Kamil Porembiński
Kamil Porembiński

Does your website really need WordPress?

WordPress, due to its great popularity and a very complex ecosystem, has become the default choice when creating websites. Many companies creating websites base their work on WordPress, regardless of whether its use really makes sense.

If you are planning to create or order a website, it is a good idea to answer a few questions before you decide on WordPress.

Four potential solutions

Let’s start with the fact that creating a new website we have at least four possibilities to choose from:

  1. The static side,
  2. WordPress,
  3. Other CMS (Joomla!, Drupal, Magento, Ghost itd.),
  4. Custom CMS.

A static website will work for simpler websites. WordPress competition or authorial solutions will be useful when WordPress capabilities are insufficient.

What is the static side?

A static website is any website that does not require the use of programming languages used in the so-called back-end, i.e. PHP, Ruby, Java, etc. for its operation. A static website consists simply of HTML files and additional resource files uploaded to the server. Thanks to this, it is statistically much safer due to the smaller number of possible security vulnerabilities, it is also usually much faster – in the case of e.g. WordPress, the resulting HTML code must be generated, which sometimes takes some time (in extreme cases, several dozen or so seconds), while having a static website, the resulting code is immediately available for the browser.

Static pages are not managed when it comes to their content on the same server – we don’t have the equivalent of the WordPress cockpit here. This does not mean, however, that we have to apply any changes directly in HTML files. There are many ways to create static pages – from mechanisms based on properly formatted files (Jekyll, Hugo, VuePress), through headless CMS solutions (Contentful, Directus, Strapi) to desktop applications (e.g. Open Source project, which I co-create – Publii Static CMS).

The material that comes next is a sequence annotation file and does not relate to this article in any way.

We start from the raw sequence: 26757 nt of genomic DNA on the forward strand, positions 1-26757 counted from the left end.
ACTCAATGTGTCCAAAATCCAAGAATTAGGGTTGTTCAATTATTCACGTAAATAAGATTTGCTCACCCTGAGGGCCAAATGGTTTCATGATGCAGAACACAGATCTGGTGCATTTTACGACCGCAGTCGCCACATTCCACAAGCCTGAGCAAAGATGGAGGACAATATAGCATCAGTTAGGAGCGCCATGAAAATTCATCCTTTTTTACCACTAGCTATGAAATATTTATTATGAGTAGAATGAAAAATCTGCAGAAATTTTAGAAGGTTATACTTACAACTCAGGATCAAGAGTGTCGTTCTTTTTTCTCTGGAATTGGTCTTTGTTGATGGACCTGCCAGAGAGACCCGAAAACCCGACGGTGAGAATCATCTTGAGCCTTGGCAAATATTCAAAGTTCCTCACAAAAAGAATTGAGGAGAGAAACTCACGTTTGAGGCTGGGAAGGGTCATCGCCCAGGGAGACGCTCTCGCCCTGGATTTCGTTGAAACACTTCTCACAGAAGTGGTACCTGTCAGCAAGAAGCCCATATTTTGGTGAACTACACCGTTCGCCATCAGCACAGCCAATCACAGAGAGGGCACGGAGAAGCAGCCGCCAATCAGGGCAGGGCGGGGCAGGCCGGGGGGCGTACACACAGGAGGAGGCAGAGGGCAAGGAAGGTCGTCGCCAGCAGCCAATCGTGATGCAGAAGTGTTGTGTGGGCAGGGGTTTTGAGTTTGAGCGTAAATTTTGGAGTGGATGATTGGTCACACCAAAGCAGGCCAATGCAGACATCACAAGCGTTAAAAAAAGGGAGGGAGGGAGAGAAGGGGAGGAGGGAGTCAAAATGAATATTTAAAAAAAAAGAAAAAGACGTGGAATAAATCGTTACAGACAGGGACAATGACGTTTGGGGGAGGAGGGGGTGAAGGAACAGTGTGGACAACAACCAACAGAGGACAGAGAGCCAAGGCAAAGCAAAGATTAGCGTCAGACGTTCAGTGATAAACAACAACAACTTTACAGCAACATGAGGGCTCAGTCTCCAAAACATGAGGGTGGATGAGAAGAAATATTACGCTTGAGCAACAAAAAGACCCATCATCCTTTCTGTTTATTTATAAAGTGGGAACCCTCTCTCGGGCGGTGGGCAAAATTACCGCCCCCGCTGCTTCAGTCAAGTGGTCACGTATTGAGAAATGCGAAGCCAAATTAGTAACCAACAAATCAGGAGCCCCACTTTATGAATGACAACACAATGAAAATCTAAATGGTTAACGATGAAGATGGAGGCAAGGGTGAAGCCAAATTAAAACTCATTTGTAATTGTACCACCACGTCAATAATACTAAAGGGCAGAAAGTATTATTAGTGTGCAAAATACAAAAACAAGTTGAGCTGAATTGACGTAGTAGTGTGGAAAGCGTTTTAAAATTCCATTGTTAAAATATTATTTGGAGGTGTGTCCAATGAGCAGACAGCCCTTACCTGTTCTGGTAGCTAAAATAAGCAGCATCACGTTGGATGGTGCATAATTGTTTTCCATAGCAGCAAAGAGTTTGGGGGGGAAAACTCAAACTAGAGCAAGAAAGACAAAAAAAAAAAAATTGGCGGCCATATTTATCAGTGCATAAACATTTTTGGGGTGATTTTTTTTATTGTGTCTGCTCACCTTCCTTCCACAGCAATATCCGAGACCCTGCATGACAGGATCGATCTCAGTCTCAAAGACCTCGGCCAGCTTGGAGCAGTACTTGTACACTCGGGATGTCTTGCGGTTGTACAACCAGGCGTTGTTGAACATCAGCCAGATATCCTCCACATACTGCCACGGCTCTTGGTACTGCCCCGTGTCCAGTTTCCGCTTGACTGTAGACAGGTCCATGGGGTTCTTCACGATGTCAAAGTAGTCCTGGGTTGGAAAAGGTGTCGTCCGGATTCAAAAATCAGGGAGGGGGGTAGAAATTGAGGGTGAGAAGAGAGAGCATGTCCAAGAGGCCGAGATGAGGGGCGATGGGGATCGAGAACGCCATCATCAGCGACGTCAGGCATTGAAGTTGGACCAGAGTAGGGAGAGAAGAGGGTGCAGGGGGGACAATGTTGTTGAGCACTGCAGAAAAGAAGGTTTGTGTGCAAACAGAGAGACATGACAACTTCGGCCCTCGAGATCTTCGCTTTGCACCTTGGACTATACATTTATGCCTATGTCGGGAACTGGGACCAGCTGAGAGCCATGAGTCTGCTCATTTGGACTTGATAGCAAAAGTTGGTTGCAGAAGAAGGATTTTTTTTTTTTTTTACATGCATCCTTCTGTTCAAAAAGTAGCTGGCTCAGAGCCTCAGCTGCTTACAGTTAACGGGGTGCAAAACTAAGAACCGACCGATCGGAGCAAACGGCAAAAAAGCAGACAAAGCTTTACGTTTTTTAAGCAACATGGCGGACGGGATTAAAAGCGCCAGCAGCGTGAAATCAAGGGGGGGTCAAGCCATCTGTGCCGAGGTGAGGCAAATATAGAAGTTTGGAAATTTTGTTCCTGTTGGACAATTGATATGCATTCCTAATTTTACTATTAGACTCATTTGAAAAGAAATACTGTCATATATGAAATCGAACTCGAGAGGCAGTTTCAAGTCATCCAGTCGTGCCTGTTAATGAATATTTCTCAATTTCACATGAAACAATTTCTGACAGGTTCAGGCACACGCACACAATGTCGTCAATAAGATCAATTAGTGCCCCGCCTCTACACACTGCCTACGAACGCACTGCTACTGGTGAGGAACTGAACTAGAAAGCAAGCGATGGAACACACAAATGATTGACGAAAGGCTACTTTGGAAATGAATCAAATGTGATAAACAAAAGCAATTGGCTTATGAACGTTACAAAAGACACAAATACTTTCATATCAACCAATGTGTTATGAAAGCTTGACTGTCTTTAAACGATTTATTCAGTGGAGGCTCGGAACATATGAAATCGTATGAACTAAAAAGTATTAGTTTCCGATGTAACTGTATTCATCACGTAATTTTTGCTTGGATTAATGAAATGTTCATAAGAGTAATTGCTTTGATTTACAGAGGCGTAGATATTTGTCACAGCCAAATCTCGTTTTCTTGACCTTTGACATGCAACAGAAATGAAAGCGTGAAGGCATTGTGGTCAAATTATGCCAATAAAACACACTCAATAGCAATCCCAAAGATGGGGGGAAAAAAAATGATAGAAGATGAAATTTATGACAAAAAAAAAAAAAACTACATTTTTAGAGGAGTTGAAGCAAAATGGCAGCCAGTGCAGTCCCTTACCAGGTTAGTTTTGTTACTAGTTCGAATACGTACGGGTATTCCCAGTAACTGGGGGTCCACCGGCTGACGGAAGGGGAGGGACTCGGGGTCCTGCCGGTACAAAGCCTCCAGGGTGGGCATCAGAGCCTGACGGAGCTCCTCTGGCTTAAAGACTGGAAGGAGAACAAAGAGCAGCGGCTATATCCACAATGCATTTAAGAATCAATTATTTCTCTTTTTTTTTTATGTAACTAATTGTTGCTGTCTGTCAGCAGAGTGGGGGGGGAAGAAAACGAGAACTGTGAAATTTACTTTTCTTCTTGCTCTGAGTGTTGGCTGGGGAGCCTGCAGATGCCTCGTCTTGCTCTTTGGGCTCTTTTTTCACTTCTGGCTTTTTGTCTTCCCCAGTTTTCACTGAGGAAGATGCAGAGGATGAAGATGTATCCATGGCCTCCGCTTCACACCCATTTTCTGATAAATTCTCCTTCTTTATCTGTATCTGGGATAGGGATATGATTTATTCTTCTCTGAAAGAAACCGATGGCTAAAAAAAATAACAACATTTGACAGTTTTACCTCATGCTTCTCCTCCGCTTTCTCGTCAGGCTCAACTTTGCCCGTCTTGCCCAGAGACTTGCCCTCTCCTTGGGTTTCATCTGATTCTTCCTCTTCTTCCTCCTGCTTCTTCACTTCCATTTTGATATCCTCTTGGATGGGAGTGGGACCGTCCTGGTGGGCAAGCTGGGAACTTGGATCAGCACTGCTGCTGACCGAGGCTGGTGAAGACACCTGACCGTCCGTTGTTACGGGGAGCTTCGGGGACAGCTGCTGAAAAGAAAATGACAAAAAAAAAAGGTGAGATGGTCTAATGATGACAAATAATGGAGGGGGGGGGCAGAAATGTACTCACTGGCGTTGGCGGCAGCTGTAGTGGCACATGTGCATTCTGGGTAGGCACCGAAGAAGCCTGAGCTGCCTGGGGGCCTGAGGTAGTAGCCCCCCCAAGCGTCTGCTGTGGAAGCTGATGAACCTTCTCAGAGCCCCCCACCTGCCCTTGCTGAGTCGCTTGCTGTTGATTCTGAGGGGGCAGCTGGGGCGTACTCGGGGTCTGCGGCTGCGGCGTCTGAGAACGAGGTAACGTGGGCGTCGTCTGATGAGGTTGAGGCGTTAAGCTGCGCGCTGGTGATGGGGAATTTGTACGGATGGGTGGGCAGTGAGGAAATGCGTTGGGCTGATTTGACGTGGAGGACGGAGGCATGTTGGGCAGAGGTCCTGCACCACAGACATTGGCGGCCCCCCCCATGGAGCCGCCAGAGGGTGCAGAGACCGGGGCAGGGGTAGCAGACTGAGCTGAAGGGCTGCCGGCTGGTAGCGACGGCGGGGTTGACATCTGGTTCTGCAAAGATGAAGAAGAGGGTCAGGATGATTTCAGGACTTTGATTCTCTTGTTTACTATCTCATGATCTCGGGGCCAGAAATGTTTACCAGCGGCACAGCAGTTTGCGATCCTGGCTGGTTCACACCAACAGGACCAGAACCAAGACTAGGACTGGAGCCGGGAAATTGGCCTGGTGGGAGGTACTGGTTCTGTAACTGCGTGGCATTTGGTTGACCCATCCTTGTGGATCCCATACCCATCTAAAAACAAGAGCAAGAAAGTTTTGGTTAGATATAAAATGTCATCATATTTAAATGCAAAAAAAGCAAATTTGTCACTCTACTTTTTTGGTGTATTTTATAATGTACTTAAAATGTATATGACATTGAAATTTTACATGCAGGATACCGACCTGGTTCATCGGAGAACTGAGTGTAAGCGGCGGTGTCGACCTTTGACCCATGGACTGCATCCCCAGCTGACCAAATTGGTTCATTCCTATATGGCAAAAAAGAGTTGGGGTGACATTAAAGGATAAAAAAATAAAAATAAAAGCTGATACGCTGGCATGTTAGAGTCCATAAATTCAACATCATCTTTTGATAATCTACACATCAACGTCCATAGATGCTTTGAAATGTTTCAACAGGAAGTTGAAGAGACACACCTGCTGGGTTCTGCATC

What is a custom CMS?

Original solutions for content management work well when we are dealing with highly customized needs of the customer or we are very keen on efficiency. Due to the fact that these are tailor-made solutions, their main disadvantage is their price, which often exceeds a dozen or so tens of thousands zlotys. Another disadvantage of this type of solutions is the issue of project maintenance – as a rule, we become attached to the authors of such a solution.

The biggest advantage of such solutions is the ability to adapt everything to our needs – from the interface through the structure of data, to solutions concerning the way of scaling the project. If the system is well written, it is usually safer than Open Source solutions, which allow everyone to see their source code and look for vulnerabilities (which are not always reported to the authors, but are used to attack pages).

When WordPress is too much

Asking yourself a few simple questions will help you understand whether the use of WordPress is not a coincidence of shooting from a cannon to a sparrow:

  1. Should the website be a simple business card page, a simple blog or a landing page?
    In the case of the simplest websites, it often turns out that a static website would be a much better solution due to the very simple structure of the website. Static pages become problematic in maintenance, when we have a lot of subpages and even a small change in the structure of the site requires updating all files.
  2. How often will the content of the website be updated?
    This is one of the aspects that determine whether the use of the static side makes sense. If you plan to change page content frequently or create a blog with a large number of entries, WordPress will be a better choice. In the case of rarely updated pages, a static page should work much better.
  3. How critical is the security of the created website?
    WordPress, due to its popularity, is a frequent target of attacks. If we want to keep risk to a minimum, a static website will be a much better solution.
    It is worth remembering that the way static pages work will force us to keep data from users (e.g. from the contact form) in the form of e‑mails or with other service providers, who usually have procedures in place to protect the data against unauthorized access.